The rise of wireless hotspots is changing the way we use the internet
Against the background of continuing dotcom gloom, there has been one bright spot recently. Or perhaps I should say hotspot, since the technology in question is IEEE 802.11 wireless connectivity, better-known as Wi-Fi.
In an office environment, the advantages of Wi-Fi over traditional cabling are clear: fewer wires and the ability to take a portable to a meeting and retain connectivity to the corporate network.
The situation for home users is rather different. Although families with several PCs will welcome the possibility of linking them into a wireless home Lan, I suspect that the ready availability of low-cost broadband internet services may also have played its part.
As I have noted before, the key feature of broadband is not its speed - after all, few sites are able to send out data at the maximum theoretical rate - but its availability.
The fact that broadband is always on changes the way you use the internet radically. Indeed, for anyone accustomed to an always-on service, working on a laptop without instant access to Google, constantly updated news feeds or audio and video streams seems almost inconceivable.
The rise of public Wi-Fi hotspots is an interesting social phenomenon, but it is probably not significant in terms of driving Wi-Fi uptake. Yet, in a heartening display of old-style faith that there are riches to be made from new technology, numerous companies - sometimes called "hotspot operators" - are hoping to make money from Wi-Fi connectivity.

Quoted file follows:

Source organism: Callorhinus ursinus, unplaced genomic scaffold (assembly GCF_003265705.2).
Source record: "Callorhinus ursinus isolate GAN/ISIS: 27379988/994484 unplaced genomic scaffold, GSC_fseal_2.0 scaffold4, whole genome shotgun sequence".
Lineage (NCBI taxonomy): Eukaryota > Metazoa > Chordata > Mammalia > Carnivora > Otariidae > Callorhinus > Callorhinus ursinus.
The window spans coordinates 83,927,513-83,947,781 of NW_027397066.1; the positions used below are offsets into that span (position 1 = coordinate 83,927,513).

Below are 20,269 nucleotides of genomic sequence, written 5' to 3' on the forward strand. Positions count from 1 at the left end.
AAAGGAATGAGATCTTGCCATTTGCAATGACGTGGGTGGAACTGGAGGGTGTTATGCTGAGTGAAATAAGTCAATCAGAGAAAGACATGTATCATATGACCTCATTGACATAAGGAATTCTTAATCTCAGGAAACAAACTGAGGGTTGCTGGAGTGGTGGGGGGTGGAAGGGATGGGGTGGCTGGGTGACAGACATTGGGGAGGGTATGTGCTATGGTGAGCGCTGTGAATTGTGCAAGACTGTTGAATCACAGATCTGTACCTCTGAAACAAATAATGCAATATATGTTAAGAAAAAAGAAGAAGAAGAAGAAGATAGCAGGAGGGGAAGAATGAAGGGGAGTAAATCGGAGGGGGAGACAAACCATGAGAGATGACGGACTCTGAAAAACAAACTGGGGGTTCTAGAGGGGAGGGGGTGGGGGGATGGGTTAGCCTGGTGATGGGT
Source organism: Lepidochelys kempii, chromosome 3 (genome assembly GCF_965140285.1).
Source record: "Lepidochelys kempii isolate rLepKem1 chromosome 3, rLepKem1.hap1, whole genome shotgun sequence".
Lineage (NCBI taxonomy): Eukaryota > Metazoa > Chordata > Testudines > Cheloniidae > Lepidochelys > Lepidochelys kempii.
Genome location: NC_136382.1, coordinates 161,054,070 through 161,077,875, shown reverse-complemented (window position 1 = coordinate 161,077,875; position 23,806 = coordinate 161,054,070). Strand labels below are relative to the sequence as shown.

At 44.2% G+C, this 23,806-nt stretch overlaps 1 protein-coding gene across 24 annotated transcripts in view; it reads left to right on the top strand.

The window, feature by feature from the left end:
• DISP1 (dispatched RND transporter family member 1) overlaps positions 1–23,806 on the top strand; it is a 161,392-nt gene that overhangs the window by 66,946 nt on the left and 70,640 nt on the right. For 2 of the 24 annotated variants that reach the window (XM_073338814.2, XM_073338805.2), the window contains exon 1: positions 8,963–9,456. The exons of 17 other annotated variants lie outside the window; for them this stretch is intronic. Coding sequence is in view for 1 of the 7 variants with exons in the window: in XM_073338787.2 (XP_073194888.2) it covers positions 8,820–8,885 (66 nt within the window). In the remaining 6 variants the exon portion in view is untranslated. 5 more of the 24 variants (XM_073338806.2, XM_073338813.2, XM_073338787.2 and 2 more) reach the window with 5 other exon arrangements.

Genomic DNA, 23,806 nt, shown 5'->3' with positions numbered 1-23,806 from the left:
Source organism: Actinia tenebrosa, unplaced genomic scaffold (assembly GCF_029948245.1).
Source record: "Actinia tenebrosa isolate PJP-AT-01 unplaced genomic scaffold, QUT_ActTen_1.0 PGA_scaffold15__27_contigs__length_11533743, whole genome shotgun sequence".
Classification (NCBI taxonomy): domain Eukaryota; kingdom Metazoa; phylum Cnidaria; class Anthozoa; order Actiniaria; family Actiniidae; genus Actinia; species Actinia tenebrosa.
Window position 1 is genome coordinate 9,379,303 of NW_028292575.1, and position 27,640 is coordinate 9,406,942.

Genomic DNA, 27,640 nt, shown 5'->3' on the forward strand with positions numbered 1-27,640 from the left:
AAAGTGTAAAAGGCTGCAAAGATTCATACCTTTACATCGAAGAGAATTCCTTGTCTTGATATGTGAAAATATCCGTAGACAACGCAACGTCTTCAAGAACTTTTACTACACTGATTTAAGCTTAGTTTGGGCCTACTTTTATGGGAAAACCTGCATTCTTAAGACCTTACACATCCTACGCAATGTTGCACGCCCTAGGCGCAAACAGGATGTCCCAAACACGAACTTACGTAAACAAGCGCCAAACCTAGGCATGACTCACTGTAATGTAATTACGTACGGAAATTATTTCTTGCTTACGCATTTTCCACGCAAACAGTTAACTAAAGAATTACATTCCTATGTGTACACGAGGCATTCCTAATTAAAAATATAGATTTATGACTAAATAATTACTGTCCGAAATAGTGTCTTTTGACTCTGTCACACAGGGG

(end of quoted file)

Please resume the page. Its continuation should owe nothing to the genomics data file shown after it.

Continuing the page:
An interesting analysis of the dynamics and economics of this nascent market is provided by Boingo. This company hopes to make money as a hotspot aggregator, uniting the disparate hotspots into a seamless, wide area wireless network.
Other people have the same idea, with the difference that they want to offer Wi-Fi access for free. One of the leading sites in the UK, Consume.net, has plenty of information about this area.
These altruistic networks are unlikely to represent much of a threat to commercial providers, but this does not mean the commercial providers will have an easy time. As experience with first unmetered and then broadband access has shown, it is difficult to make money from connectivity because Darwinian dynamics dictate that providers price their essentially identical services as cheaply as possible, leaving little room for profit.
At least they are in a better position than the 3G/UMTS network operators, who paid such extraordinary sums for licences in the UK. One of the benefits of UMTS touted originally was high-speed internet connectivity on the move. Wi-Fi already provides that, with potentially far higher throughput, and for almost no cost. It is interesting that one of the UMTS pioneers, 3 UK, makes no mention of the internet other than e-mail, preferring instead to talk about content.
UMTS will probably survive, since it serves a rather different market from that of Wi-Fi. The same is true of Bluetooth, though it too will need to adapt itself to a world where wireless is ubiquitous, and computers come with Wi-Fi built in.
In the longer term, the availability of millions of overlapping Wi-Fi zones may lead to the creation of a completely decentralised peer-to-peer network that bypasses the main ISP nodes. This would render the government's draconian legislation requiring total surveillance of all internet activity at those nodes completely pointless.